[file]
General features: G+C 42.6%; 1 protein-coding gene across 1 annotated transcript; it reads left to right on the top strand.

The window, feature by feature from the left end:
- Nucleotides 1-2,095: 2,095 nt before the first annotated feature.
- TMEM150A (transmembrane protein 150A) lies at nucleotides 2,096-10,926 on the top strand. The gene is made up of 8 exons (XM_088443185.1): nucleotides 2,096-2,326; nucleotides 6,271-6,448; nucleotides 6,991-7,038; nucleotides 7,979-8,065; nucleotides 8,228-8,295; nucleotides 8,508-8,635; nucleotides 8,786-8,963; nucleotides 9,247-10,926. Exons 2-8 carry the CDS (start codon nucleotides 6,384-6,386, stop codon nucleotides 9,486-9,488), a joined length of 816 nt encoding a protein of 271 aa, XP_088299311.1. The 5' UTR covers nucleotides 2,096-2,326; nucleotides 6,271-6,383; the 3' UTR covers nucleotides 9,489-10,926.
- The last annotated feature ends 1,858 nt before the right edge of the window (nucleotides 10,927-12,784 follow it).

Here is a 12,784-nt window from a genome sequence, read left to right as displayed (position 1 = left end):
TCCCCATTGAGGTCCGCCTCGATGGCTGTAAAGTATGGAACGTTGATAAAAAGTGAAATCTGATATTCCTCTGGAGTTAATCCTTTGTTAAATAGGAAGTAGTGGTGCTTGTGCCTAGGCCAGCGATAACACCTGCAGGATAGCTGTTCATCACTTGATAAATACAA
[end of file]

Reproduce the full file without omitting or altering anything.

General features: G+C 42.6%; 1 protein-coding gene across 1 annotated transcript; it reads left to right on the top strand.

The window, feature by feature from the left end:
- Nucleotides 1-2,095: 2,095 nt before the first annotated feature.
- TMEM150A (transmembrane protein 150A) lies at nucleotides 2,096-10,926 on the top strand. The gene is made up of 8 exons (XM_088443185.1): nucleotides 2,096-2,326; nucleotides 6,271-6,448; nucleotides 6,991-7,038; nucleotides 7,979-8,065; nucleotides 8,228-8,295; nucleotides 8,508-8,635; nucleotides 8,786-8,963; nucleotides 9,247-10,926. Exons 2-8 carry the CDS (start codon nucleotides 6,384-6,386, stop codon nucleotides 9,486-9,488), a joined length of 816 nt encoding a protein of 271 aa, XP_088299311.1. The 5' UTR covers nucleotides 2,096-2,326; nucleotides 6,271-6,383; the 3' UTR covers nucleotides 9,489-10,926.
- The last annotated feature ends 1,858 nt before the right edge of the window (nucleotides 10,927-12,784 follow it).

Here is a 12,784-nt window from a genome sequence, read left to right as displayed (position 1 = left end):
TCCCCATTGAGGTCCGCCTCGATGGCTGTAAAGTATGGAACGTTGATAAAAAGTGAAATCTGATATTCCTCTGGAGTTAATCCTTTGTTAAATAGGAAGTAGTGGTGCTTGTGCCTAGGCCAGCGATAACACCTGCAGGATAGCTGTTCATCACTTGATAAATACAA